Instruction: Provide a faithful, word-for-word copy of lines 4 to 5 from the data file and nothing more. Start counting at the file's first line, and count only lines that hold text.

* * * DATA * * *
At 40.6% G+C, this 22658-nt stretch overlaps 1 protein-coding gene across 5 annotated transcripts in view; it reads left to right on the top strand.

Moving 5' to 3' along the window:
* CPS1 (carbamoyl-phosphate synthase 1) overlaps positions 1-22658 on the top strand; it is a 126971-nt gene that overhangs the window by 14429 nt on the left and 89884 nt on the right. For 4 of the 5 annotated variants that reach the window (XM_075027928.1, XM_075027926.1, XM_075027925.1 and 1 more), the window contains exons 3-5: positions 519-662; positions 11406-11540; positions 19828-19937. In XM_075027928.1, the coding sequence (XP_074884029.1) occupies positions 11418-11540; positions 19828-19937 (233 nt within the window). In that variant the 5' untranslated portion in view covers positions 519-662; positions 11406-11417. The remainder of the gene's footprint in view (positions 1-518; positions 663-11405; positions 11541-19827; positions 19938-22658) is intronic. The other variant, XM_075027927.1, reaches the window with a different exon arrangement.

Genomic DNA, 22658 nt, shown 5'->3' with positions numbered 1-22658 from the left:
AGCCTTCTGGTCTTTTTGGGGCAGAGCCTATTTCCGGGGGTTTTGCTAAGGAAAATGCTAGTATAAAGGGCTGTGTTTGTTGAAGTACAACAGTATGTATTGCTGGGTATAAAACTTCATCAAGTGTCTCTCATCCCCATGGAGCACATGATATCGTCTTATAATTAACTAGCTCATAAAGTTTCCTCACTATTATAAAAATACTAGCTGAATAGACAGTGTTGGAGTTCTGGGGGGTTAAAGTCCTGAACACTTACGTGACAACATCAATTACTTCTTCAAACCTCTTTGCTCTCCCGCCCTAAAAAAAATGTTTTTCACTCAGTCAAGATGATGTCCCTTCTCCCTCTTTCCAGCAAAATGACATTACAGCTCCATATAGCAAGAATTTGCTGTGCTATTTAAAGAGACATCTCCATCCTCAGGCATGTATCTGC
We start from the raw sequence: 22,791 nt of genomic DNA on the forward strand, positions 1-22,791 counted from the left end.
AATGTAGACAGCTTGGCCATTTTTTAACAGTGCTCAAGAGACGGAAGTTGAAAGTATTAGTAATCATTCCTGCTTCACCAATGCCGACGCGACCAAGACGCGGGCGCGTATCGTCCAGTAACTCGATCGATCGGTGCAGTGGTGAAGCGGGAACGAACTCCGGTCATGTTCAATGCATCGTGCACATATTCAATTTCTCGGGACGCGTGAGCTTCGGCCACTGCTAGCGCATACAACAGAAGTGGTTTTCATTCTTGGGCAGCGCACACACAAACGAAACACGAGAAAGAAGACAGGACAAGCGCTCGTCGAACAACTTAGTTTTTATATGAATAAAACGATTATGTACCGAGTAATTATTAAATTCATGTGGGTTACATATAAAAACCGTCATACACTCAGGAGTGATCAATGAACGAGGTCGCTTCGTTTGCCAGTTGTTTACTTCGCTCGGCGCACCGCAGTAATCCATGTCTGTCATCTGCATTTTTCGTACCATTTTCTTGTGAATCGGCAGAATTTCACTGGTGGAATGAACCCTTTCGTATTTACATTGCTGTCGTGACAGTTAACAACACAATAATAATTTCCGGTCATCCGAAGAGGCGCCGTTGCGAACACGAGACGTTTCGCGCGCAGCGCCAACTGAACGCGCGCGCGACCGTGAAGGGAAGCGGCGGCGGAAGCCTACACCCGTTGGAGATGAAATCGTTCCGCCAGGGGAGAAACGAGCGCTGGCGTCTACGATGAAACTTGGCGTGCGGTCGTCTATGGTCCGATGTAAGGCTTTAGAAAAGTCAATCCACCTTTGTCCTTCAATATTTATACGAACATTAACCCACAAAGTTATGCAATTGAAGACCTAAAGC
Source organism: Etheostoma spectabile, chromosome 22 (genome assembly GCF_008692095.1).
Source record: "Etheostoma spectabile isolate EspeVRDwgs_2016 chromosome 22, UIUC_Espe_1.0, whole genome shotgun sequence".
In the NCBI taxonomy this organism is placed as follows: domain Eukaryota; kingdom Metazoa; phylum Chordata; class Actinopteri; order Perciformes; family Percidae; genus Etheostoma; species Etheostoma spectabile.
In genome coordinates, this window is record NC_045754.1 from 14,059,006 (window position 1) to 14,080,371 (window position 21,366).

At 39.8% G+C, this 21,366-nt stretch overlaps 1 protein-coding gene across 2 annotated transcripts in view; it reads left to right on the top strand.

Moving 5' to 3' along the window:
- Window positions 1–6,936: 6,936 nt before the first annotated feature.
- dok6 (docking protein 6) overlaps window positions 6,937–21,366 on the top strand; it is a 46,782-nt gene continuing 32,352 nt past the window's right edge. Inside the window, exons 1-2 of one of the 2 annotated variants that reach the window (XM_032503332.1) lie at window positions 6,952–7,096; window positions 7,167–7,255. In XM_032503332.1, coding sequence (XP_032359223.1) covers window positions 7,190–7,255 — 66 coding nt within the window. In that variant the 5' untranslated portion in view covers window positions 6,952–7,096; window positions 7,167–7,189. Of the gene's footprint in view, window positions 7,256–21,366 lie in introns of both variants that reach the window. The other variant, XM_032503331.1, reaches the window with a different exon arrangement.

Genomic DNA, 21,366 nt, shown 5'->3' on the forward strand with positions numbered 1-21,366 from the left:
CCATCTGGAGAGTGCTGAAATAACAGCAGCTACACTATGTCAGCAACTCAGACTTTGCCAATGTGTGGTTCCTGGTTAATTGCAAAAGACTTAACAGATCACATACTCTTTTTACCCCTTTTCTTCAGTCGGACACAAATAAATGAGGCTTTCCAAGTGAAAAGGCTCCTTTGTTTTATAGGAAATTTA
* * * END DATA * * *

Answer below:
Genomic DNA, 22658 nt, shown 5'->3' with positions numbered 1-22658 from the left:
AGCCTTCTGGTCTTTTTGGGGCAGAGCCTATTTCCGGGGGTTTTGCTAAGGAAAATGCTAGTATAAAGGGCTGTGTTTGTTGAAGTACAACAGTATGTATTGCTGGGTATAAAACTTCATCAAGTGTCTCTCATCCCCATGGAGCACATGATATCGTCTTATAATTAACTAGCTCATAAAGTTTCCTCACTATTATAAAAATACTAGCTGAATAGACAGTGTTGGAGTTCTGGGGGGTTAAAGTCCTGAACACTTACGTGACAACATCAATTACTTCTTCAAACCTCTTTGCTCTCCCGCCCTAAAAAAAATGTTTTTCACTCAGTCAAGATGATGTCCCTTCTCCCTCTTTCCAGCAAAATGACATTACAGCTCCATATAGCAAGAATTTGCTGTGCTATTTAAAGAGACATCTCCATCCTCAGGCATGTATCTGC